Spanish investors overestimate passive investment benefits
Most of Spanish investors’ expectations don’t reflect a full understanding of the risks of index funds versus the benefits, a research from Natixis Global Asset Management suggests.
Almost seven in ten Spanish investors agree that index funds and exchange traded funds (ETFs) are a cheaper way to invest, but 64% also believe they are less risky, according to Natixis’ survey of 400 individual investors in Spain.
Investors seem to be unclear about what they are trying to accomplish and where the threats lie, the survey shows.
Spanish investors seem to be hungry for a new model of investing that could adapt to changing markets, as 78% of Spanish investors don’t believe a traditional approach to equities and bonds within a portfolio allocation is the best way to pursue returns and manage investments.
Indeed, 69% of Spanish investors want new portfolio strategies that help better manage risk and 73% want new portfolio strategies that can help better diversify their portfolio.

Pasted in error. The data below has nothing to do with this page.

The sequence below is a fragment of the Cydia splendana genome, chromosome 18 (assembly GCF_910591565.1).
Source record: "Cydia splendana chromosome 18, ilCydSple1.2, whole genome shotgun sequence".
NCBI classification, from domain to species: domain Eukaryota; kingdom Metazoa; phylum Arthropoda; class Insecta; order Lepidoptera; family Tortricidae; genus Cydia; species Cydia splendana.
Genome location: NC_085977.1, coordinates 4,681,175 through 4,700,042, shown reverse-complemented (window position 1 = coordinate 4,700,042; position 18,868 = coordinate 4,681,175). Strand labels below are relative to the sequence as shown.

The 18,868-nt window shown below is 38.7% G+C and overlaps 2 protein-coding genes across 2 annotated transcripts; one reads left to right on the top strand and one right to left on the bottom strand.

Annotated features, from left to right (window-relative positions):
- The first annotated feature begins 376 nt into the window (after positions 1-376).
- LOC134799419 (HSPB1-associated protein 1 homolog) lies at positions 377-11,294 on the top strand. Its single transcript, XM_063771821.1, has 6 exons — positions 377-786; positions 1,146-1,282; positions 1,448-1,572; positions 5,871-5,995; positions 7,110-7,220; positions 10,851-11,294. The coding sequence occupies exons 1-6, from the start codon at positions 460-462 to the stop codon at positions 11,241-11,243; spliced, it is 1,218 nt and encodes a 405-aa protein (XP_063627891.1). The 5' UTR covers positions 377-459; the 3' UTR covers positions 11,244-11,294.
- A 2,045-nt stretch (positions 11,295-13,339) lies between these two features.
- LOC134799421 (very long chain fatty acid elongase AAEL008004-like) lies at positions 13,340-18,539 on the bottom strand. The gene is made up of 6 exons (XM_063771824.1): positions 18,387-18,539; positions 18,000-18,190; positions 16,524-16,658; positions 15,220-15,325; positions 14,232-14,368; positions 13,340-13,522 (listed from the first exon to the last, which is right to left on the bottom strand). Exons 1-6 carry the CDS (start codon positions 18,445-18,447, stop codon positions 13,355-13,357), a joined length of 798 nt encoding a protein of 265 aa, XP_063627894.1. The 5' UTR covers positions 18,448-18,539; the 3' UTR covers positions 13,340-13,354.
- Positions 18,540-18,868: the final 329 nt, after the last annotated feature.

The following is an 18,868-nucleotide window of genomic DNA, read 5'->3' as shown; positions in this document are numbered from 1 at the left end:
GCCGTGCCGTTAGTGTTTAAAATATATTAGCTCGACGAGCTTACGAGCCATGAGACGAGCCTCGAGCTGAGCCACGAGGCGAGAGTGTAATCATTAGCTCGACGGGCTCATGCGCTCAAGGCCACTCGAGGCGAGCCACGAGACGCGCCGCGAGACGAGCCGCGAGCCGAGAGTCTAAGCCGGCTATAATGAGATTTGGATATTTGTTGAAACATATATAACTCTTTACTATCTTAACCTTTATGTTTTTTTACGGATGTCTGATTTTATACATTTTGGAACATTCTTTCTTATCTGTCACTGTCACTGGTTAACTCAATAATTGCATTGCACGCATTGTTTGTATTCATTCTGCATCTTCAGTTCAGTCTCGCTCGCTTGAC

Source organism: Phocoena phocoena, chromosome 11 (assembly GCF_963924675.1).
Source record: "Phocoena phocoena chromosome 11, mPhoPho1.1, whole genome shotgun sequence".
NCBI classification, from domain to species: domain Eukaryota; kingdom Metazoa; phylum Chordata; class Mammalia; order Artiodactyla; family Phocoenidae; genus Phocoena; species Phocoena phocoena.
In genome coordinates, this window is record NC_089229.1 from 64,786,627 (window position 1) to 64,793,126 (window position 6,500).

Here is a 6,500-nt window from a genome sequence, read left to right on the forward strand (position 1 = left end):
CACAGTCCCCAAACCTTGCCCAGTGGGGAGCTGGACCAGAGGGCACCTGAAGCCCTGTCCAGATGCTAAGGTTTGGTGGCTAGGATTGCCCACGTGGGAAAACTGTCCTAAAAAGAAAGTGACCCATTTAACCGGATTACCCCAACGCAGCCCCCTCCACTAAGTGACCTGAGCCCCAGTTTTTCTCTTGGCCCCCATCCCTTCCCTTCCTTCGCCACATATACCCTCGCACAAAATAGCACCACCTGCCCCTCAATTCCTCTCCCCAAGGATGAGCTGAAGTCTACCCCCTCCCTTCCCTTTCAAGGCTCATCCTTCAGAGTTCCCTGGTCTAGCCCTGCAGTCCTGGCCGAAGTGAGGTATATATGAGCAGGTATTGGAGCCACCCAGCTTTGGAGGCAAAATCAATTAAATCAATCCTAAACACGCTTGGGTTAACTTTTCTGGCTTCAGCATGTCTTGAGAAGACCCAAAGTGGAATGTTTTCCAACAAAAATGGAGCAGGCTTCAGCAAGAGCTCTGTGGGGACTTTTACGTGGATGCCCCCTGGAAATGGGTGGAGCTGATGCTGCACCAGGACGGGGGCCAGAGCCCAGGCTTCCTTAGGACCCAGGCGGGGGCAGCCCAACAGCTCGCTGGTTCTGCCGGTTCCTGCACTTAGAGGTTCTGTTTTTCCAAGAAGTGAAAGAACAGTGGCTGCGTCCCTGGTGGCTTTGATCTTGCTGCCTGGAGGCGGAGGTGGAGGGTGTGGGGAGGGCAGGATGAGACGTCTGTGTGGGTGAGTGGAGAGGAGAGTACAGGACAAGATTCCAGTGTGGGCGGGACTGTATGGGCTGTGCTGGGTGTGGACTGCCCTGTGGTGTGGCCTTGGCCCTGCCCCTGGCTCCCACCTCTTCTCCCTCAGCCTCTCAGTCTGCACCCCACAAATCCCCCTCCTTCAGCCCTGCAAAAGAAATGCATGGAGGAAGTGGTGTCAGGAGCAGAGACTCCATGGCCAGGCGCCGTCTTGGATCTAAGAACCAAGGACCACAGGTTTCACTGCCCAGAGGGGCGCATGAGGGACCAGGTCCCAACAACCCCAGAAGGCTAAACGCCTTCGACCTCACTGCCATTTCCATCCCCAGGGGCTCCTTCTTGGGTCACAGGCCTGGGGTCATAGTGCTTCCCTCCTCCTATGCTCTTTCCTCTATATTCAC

In other words, they want an approach that would seem to open the door to wider ownership of alternative investments (including strategies such as hedge funds, private equity, real estate assets, long short funds, managed futures and absolute return).
Sophie del Campo, Head of Natixis Global AM, Iberia Latin America and US offshore, explains that “index funds may have a place in portfolios, but they don’t necessarily fit in every investor’s strategy, where active management is key to enhance greater diversification, generate performance and build more resilient portfolios”.
Recent surveys of institutional investors and financial advisors by Natixis showed they preferred active strategies to take advantage of market movements, generate alpha and provide risk-adjusted returns, while viewing passive investing primarily as a way to save on management fees.
“It is critical to understand the risks in your portfolio and to identify the sources of diversification, so it’s troubling to see investors overestimating the benefits of passive investments,” del Campo said.